On 15 May, auction house Sotheby’s will hold its first biannual auction of watches for 2011. This year the auction, which will be held at the Hotel Beau-Rivage in Geneva, will feature a selection of hand-picked, Indian-themed timepieces. Geoffroy Ader, the company’s European head of watches, told Lounge that all the watches came from private collections and were part of the company’s growing catalogue of Indian pieces.
So far Sotheby’s has had success selling watches of Chinese and Turkish provenance to buyers. Ader hopes this new collection could arouse interest from Indian buyers too. “We want to develop that market and, therefore, we have carefully chosen watches in meticulous condition and with a strong history behind them.” Given the history and quality, Ader says, the prices are attractive even for new collectors.
Historic: The Maharaja Pratahsing Bahadeer watch (lot 109).
The highlights from the Rajah Watches selection include cases with beautiful portraits of kings and noblemen in the Geneva style of enamel work. Many pieces were crafted by the renowned John Graff, perhaps the foremost Swiss portrait enamelist of the late 19th century. The rajas usually sent their photographs to workshops in and around Geneva, often through agents in London, where they were translated into portraits.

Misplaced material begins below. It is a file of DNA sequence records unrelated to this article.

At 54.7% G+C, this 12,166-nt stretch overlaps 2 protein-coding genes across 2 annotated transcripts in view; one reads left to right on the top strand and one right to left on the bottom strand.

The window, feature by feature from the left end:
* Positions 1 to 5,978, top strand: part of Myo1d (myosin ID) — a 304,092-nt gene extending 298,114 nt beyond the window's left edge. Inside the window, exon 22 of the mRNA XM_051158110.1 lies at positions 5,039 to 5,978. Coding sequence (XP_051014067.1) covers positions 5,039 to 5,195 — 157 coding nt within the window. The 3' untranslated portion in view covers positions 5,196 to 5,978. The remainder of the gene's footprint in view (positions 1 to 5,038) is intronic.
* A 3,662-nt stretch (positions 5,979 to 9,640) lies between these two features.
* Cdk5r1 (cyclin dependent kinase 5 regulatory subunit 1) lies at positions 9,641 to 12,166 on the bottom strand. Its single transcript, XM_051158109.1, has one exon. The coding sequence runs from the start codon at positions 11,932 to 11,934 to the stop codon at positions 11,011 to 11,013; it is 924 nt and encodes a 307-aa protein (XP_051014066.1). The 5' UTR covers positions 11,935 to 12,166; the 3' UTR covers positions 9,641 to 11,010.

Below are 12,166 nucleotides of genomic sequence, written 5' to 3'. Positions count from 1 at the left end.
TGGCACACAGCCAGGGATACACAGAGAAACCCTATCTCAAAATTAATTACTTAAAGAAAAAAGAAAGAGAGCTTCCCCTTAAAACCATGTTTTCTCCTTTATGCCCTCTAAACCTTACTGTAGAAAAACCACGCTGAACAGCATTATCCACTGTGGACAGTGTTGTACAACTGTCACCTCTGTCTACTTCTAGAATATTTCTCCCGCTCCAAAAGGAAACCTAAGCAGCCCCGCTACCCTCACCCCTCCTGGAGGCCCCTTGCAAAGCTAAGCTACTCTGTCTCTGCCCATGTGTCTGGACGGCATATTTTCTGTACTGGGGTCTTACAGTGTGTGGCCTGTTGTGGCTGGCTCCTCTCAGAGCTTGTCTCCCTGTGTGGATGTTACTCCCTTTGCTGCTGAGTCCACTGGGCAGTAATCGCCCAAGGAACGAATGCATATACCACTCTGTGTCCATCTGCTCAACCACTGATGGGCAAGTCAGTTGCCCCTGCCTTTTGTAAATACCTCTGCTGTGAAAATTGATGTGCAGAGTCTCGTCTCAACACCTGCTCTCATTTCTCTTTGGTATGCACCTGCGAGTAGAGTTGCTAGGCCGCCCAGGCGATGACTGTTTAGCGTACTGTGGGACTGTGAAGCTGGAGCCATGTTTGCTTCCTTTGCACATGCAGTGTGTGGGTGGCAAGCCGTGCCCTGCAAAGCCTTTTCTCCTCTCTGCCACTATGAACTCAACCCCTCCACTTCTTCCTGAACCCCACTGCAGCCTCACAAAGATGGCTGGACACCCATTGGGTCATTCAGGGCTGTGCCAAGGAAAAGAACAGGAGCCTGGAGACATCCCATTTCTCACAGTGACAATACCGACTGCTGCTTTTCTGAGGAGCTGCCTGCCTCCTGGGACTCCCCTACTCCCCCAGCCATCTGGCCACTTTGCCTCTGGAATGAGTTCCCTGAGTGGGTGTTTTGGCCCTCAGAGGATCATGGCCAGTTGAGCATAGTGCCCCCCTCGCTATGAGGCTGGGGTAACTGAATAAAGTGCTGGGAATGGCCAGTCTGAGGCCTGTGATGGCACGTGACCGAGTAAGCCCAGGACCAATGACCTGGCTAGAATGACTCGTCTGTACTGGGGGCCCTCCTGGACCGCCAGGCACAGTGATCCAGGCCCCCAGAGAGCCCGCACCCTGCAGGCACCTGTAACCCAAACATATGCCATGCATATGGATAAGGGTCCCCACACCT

The Indian market for premium timepieces lasted from the middle of the 19th century to early 20th century. During this time, says Ader, the maharaja of Patiala perhaps became the most important individual client in Cartier’s history.
Sotheby’s selection includes pieces previously owned by maharaja Bhupinder Singh of Patiala, and Pratahsing Bahadeer, maharaja of Orchha, Tikamgarh and Bundelkhand. The latter piece, made in around 1890, features an intricate portrait in which the maharaja is wearing a necklace inlaid with diamonds and rubies. For this piece Sotheby’s estimates a price of Swiss Franc 20,000-30,000 (around Rs 10.32-15.49 lakh). “We are hoping buyers in India will be keen to bring these elements of their heritage and patrimony back home,” Ader says.